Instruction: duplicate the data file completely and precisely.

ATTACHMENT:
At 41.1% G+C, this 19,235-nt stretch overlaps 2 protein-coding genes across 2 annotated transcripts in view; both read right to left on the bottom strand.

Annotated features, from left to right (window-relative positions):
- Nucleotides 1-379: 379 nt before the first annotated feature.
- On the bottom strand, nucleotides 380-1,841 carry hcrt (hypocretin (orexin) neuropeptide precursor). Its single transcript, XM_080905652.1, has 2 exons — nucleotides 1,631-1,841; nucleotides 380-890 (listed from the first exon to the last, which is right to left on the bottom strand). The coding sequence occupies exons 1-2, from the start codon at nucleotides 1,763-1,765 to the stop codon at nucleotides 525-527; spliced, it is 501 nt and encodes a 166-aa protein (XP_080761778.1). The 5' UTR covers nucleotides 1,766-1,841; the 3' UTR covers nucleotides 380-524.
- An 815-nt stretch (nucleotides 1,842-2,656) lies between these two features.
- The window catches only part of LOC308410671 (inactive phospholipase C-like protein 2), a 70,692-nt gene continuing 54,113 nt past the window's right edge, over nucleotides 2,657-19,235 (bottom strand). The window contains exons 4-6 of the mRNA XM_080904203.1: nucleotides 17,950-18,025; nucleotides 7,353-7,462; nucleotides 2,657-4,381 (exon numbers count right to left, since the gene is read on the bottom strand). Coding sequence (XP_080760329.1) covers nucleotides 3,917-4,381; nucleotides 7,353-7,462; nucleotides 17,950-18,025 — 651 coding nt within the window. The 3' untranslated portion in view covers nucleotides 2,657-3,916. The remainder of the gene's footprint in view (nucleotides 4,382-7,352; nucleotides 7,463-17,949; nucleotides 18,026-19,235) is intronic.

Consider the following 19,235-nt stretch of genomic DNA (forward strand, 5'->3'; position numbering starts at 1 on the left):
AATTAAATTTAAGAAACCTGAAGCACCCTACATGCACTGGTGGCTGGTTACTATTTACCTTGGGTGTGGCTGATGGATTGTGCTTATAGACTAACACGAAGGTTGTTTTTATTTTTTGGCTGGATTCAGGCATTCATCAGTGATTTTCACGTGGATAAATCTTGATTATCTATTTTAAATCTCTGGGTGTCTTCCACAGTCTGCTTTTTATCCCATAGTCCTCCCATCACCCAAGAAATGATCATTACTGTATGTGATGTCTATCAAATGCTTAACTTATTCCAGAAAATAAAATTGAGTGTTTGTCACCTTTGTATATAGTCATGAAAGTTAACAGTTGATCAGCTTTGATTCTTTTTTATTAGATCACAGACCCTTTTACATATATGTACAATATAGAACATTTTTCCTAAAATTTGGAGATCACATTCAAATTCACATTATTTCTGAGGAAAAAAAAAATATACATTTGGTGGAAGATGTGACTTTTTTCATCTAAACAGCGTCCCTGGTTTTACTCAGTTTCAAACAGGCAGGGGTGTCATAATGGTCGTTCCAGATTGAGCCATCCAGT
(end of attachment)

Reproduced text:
At 41.1% G+C, this 19,235-nt stretch overlaps 2 protein-coding genes across 2 annotated transcripts in view; both read right to left on the bottom strand.

Annotated features, from left to right (window-relative positions):
- Nucleotides 1-379: 379 nt before the first annotated feature.
- On the bottom strand, nucleotides 380-1,841 carry hcrt (hypocretin (orexin) neuropeptide precursor). Its single transcript, XM_080905652.1, has 2 exons — nucleotides 1,631-1,841; nucleotides 380-890 (listed from the first exon to the last, which is right to left on the bottom strand). The coding sequence occupies exons 1-2, from the start codon at nucleotides 1,763-1,765 to the stop codon at nucleotides 525-527; spliced, it is 501 nt and encodes a 166-aa protein (XP_080761778.1). The 5' UTR covers nucleotides 1,766-1,841; the 3' UTR covers nucleotides 380-524.
- An 815-nt stretch (nucleotides 1,842-2,656) lies between these two features.
- The window catches only part of LOC308410671 (inactive phospholipase C-like protein 2), a 70,692-nt gene continuing 54,113 nt past the window's right edge, over nucleotides 2,657-19,235 (bottom strand). The window contains exons 4-6 of the mRNA XM_080904203.1: nucleotides 17,950-18,025; nucleotides 7,353-7,462; nucleotides 2,657-4,381 (exon numbers count right to left, since the gene is read on the bottom strand). Coding sequence (XP_080760329.1) covers nucleotides 3,917-4,381; nucleotides 7,353-7,462; nucleotides 17,950-18,025 — 651 coding nt within the window. The 3' untranslated portion in view covers nucleotides 2,657-3,916. The remainder of the gene's footprint in view (nucleotides 4,382-7,352; nucleotides 7,463-17,949; nucleotides 18,026-19,235) is intronic.

Consider the following 19,235-nt stretch of genomic DNA (forward strand, 5'->3'; position numbering starts at 1 on the left):
AATTAAATTTAAGAAACCTGAAGCACCCTACATGCACTGGTGGCTGGTTACTATTTACCTTGGGTGTGGCTGATGGATTGTGCTTATAGACTAACACGAAGGTTGTTTTTATTTTTTGGCTGGATTCAGGCATTCATCAGTGATTTTCACGTGGATAAATCTTGATTATCTATTTTAAATCTCTGGGTGTCTTCCACAGTCTGCTTTTTATCCCATAGTCCTCCCATCACCCAAGAAATGATCATTACTGTATGTGATGTCTATCAAATGCTTAACTTATTCCAGAAAATAAAATTGAGTGTTTGTCACCTTTGTATATAGTCATGAAAGTTAACAGTTGATCAGCTTTGATTCTTTTTTATTAGATCACAGACCCTTTTACATATATGTACAATATAGAACATTTTTCCTAAAATTTGGAGATCACATTCAAATTCACATTATTTCTGAGGAAAAAAAAAATATACATTTGGTGGAAGATGTGACTTTTTTCATCTAAACAGCGTCCCTGGTTTTACTCAGTTTCAAACAGGCAGGGGTGTCATAATGGTCGTTCCAGATTGAGCCATCCAGT